- There was no “inordinate” delay in this case, since 3 years prior to the filing of the trademark suit, the plaintiff had vociferously objected to the plaintiffs copyright registration (for the same device).
- Even assuming there was some delay, the defendant could not be said to be “prejudiced”, since it was clearly put on notice of the plaintiffs’ objections (through the challenge to its copyright registration). As the court rightly notes: “If the defendant continued to do business by using the impugned mark, it did so at its own peril.”
- The defendant was a “fraudulent” or dishonest adopter of a proprietary mark and therefore disentitled to the defence of delay/laches, which is essentially an equitable defence. In order to invoke “equity”, courts have continuously ruled that you must approach them with clean hands.
- As the court rightly notes: “It had been submitted that these was an inordinate delay on the part of the plaintiffs in filing the present suit. I have already held that inordinate delay would not defeat an action for the grant of a temporary injunction especially where the use by the defendant of the mark was fraudulent. In any case, in my opinion, the delay in the present case cannot be regarded as inordinate. Assuming for the sake of argument that, as contended by the defendants, the plaintiffs came to know about the user by the defendants of the infringing mark in March, 1982, it is not as if the plaintiffs slept over their rights for a number of years. It is to be seen that the plaintiff’s principal place of business is in Bombay while the defendant is a small businessman carrying on its business in Sadar Bazar, Delhi. The plaintiffs, in 1985, did file application for cancellation of the registration of copyright of the defendant. This amounted to first step being taken by it. The plaintiffs waited and within 3 years thereafter filed the present suit. The defendants must have known that it was adopting a mark which belongs to some one else. Any infringer who uses or adopts some one else’s mark must be aware of the consequences which may follow. The defendants ran the risk in using a mark which belonged to some one else. It continued its business uninterruptedly for a number of years before any action was taken by the plaintiffs against it. Any growth after notice is at the risk and peril of the defendant. The defendant certainly had notice of application of the copyright. The defendant should have been warned at that stage, that the plaintiff is not likely to accept the user of its mark by the defendant. If the defendant continued to do business by using the impugned mark, I did so at its own peril. The continued user cannot be set up as a defence under these circumstances.”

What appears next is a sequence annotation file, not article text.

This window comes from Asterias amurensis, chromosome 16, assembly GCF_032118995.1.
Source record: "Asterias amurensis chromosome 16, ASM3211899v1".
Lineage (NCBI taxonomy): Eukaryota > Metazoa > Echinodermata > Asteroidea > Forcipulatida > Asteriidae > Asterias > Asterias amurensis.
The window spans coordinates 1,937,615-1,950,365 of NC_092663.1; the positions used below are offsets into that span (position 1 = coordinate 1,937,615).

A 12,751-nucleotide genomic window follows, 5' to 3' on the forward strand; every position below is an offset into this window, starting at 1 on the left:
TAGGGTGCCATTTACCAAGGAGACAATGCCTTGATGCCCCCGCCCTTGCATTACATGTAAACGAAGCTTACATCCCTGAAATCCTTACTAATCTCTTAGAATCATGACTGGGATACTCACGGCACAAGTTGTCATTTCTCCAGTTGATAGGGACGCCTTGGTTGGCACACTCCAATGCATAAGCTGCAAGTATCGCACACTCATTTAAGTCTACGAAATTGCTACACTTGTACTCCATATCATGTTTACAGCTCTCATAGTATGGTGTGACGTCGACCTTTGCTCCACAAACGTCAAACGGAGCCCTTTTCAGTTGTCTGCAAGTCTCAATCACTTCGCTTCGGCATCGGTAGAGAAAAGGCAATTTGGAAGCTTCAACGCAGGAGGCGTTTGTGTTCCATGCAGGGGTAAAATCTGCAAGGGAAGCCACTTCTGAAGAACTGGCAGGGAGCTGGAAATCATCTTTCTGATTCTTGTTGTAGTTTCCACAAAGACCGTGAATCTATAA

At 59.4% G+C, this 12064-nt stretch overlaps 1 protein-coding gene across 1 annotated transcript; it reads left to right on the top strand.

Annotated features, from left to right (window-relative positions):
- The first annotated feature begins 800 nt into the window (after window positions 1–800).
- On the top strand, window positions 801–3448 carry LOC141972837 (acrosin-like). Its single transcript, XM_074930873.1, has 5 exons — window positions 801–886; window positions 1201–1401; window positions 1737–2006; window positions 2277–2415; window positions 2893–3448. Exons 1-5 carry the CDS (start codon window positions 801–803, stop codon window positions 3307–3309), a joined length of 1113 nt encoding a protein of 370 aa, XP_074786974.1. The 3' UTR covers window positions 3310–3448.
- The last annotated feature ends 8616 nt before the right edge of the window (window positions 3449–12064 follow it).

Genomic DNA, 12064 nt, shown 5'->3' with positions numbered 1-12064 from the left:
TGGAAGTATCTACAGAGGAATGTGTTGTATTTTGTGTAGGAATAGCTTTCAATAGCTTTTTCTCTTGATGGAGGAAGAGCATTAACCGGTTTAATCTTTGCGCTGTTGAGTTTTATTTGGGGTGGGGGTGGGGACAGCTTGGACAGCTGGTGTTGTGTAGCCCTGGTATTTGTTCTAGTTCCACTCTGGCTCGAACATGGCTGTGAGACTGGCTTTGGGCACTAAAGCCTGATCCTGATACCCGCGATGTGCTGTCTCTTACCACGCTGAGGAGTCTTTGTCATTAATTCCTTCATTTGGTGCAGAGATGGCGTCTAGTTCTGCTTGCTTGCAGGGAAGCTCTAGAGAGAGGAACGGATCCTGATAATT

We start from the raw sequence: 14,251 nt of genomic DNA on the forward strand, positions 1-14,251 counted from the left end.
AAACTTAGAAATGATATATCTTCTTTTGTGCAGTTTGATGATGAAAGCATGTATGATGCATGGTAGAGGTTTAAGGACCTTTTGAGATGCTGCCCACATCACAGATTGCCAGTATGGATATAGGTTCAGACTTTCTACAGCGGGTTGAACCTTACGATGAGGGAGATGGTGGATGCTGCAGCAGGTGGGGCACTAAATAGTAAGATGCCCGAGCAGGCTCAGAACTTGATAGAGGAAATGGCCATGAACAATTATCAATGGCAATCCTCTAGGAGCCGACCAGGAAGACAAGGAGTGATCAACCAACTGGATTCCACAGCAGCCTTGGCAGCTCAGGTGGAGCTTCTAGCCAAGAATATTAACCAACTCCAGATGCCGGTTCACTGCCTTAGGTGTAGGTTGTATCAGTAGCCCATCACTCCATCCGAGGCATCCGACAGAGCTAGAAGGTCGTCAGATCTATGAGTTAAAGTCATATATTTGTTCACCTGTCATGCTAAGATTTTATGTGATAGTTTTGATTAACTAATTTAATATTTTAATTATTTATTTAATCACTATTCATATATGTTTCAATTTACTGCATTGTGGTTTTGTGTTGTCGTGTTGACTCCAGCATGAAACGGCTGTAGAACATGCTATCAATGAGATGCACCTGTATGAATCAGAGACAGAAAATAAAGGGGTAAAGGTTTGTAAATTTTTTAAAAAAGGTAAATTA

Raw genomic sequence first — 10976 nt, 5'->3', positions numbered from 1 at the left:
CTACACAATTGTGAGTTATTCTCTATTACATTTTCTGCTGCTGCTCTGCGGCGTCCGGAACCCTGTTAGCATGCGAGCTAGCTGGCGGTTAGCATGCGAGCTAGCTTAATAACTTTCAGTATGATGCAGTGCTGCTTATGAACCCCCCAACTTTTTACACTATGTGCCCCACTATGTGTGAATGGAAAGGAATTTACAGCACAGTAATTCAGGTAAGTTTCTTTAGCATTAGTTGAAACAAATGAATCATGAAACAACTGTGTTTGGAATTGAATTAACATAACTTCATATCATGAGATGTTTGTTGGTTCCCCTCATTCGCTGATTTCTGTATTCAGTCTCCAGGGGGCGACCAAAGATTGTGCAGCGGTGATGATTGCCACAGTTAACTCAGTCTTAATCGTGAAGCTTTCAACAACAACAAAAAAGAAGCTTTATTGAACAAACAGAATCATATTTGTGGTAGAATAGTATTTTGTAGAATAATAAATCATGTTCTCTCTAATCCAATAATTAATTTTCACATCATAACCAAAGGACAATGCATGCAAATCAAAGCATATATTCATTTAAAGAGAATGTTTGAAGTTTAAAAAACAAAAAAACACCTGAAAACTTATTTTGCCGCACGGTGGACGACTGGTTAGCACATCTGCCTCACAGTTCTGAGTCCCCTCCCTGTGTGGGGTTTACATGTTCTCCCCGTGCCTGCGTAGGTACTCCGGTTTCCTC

So there you have it. McCarthy’s influence shines though (at least a wee bit) in the above decision.
As I understand (and do correct me if I’m wrong), this is first time that an Indian court cites to McCarthy. Subsequently, we find a number of other references to McCarthy in court decisions. It would appear that our courts (and attorneys) took to McCarthy like a fish to water. For it was an easy read and you could easily spot the relevant case law that you wanted in support of the argument you were making.
Soon enough, McCarthy became a legal legend in India. But who was this IP attorney, who (allegedly) introduced our courts to McCarthy, you might ask?
None other than Pravin Anand, one of the leading lights in Indian IP today. One whom I tend to disagree with vociferously on most aspects of IP! But one for whom I continue to cherish the deepest respect. For his is one of the most creative IP minds ever.